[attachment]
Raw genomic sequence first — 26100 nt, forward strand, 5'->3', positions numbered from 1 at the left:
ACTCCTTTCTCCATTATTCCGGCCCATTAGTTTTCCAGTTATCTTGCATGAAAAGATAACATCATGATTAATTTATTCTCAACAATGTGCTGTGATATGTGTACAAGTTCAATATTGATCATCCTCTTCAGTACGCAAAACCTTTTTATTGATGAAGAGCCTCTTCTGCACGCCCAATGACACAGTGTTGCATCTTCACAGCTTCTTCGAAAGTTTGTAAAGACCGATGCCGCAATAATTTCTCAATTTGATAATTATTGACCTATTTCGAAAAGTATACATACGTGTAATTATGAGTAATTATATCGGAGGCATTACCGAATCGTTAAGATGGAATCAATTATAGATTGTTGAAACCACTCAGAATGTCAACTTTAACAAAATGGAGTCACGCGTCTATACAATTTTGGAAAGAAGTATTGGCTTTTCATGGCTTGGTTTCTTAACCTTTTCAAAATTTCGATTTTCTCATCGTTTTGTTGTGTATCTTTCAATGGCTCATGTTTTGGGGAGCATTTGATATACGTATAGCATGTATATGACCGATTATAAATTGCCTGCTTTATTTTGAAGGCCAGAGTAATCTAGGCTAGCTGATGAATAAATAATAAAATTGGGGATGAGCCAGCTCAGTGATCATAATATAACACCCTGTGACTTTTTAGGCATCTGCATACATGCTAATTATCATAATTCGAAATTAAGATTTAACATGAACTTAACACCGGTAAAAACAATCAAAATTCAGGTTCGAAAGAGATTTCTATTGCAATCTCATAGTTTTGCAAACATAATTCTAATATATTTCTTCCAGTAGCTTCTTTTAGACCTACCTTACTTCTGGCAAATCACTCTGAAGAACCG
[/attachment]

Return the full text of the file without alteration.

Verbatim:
Raw genomic sequence first — 26100 nt, forward strand, 5'->3', positions numbered from 1 at the left:
ACTCCTTTCTCCATTATTCCGGCCCATTAGTTTTCCAGTTATCTTGCATGAAAAGATAACATCATGATTAATTTATTCTCAACAATGTGCTGTGATATGTGTACAAGTTCAATATTGATCATCCTCTTCAGTACGCAAAACCTTTTTATTGATGAAGAGCCTCTTCTGCACGCCCAATGACACAGTGTTGCATCTTCACAGCTTCTTCGAAAGTTTGTAAAGACCGATGCCGCAATAATTTCTCAATTTGATAATTATTGACCTATTTCGAAAAGTATACATACGTGTAATTATGAGTAATTATATCGGAGGCATTACCGAATCGTTAAGATGGAATCAATTATAGATTGTTGAAACCACTCAGAATGTCAACTTTAACAAAATGGAGTCACGCGTCTATACAATTTTGGAAAGAAGTATTGGCTTTTCATGGCTTGGTTTCTTAACCTTTTCAAAATTTCGATTTTCTCATCGTTTTGTTGTGTATCTTTCAATGGCTCATGTTTTGGGGAGCATTTGATATACGTATAGCATGTATATGACCGATTATAAATTGCCTGCTTTATTTTGAAGGCCAGAGTAATCTAGGCTAGCTGATGAATAAATAATAAAATTGGGGATGAGCCAGCTCAGTGATCATAATATAACACCCTGTGACTTTTTAGGCATCTGCATACATGCTAATTATCATAATTCGAAATTAAGATTTAACATGAACTTAACACCGGTAAAAACAATCAAAATTCAGGTTCGAAAGAGATTTCTATTGCAATCTCATAGTTTTGCAAACATAATTCTAATATATTTCTTCCAGTAGCTTCTTTTAGACCTACCTTACTTCTGGCAAATCACTCTGAAGAACCG